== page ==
Tuesday, October 16, 2012

Teach for brain development and memory

I’m aware that chemistry is a very difficult subject. In order to succeed in my class students need to have a great capability to visualize abstract ideas. That is a concept that I always have in my mind when I plan my lessons. Abstract thinking is something that not everybody has, that’s why I need to look for other ways to facilitate the understanding of my content area.

When I’m teaching I use models and make a lot of similes in order to promote the understanding of a concept. I try to translate some of the concepts to things that are more visual: like chemical bonds for handshakes.

I also try to help my students to make connections with their daily experiences, by explaining why we do some things the way we do: how we prepare lemonade? How can we save money by using vinegar as a fabric softener? Why we cook adding the ingredients in a specific order? On one hand, chemistry is everywhere; on the other hand, some of its concepts in the curriculum are very difficult to understand.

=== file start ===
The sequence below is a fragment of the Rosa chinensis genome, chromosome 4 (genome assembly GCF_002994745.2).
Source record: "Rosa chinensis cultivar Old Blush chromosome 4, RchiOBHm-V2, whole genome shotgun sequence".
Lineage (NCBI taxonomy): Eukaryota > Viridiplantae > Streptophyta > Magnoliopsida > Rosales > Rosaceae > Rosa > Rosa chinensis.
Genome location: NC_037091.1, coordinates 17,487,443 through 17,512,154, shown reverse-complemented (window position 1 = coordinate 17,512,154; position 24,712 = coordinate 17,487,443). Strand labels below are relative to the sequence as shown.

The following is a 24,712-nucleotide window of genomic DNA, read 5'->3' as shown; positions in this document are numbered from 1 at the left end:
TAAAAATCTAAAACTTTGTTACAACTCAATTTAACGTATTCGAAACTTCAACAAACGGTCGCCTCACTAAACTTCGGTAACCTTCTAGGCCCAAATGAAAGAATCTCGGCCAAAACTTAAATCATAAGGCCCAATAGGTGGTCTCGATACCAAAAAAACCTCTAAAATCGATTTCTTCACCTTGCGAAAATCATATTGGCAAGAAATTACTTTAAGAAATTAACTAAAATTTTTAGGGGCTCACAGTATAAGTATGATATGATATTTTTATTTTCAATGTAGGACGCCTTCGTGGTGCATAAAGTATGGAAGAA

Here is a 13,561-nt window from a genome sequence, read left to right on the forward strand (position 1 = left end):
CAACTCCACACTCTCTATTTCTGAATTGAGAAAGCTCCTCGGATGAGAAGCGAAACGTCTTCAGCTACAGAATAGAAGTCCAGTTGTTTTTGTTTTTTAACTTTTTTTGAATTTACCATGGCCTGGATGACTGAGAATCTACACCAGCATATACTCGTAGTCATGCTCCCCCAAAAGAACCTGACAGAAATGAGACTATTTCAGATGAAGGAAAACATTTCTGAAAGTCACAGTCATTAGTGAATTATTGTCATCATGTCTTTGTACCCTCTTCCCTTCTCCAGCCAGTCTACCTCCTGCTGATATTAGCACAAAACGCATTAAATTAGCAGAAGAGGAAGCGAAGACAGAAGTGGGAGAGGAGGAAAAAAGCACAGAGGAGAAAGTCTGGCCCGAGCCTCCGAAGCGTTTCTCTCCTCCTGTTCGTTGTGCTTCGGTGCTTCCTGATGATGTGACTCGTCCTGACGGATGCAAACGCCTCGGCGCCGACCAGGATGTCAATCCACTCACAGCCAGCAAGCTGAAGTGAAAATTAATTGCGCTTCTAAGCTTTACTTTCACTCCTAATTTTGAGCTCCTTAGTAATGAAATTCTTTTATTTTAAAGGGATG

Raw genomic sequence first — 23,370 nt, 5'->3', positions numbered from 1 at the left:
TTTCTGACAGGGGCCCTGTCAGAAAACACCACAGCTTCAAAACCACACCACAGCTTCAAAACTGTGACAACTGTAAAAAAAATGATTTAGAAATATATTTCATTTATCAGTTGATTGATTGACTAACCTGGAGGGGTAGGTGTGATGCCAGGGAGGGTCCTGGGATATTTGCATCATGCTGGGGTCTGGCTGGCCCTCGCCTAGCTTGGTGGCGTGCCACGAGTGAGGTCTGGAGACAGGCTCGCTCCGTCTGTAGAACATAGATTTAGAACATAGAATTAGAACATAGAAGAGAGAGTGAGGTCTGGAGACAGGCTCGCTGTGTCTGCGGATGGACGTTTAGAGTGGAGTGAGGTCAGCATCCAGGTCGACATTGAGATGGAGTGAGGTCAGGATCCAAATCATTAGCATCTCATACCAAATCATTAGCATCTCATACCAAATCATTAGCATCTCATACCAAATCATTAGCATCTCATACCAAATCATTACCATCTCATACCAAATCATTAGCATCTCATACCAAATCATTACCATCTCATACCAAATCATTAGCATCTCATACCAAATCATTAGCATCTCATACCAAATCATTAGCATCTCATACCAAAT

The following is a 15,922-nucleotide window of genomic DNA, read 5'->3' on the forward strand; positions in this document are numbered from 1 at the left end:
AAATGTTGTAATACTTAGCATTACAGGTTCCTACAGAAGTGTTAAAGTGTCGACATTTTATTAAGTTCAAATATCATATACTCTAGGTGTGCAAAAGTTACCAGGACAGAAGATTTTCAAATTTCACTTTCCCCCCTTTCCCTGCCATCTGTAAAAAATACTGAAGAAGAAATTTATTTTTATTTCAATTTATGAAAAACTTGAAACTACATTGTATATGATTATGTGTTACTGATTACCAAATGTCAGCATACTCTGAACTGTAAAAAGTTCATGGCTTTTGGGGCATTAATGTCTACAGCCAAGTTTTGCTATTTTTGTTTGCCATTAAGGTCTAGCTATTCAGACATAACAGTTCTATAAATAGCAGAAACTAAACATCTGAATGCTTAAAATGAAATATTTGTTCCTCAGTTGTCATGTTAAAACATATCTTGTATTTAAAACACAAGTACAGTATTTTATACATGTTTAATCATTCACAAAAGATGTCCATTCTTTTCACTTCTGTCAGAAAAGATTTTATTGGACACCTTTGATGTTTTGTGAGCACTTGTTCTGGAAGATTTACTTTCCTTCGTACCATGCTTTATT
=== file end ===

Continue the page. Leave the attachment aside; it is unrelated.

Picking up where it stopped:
I plan based on a practical application of the lesson that I will be delivering. That is the way I use to transform short-term memory into a long-term memory: in the form of semantic memory or maybe emotional memory. By relating the knowledge that students just acquire to real life situation.

And in my experience that works, when students can see the immediate application of the concept, they are more interested in that concept.

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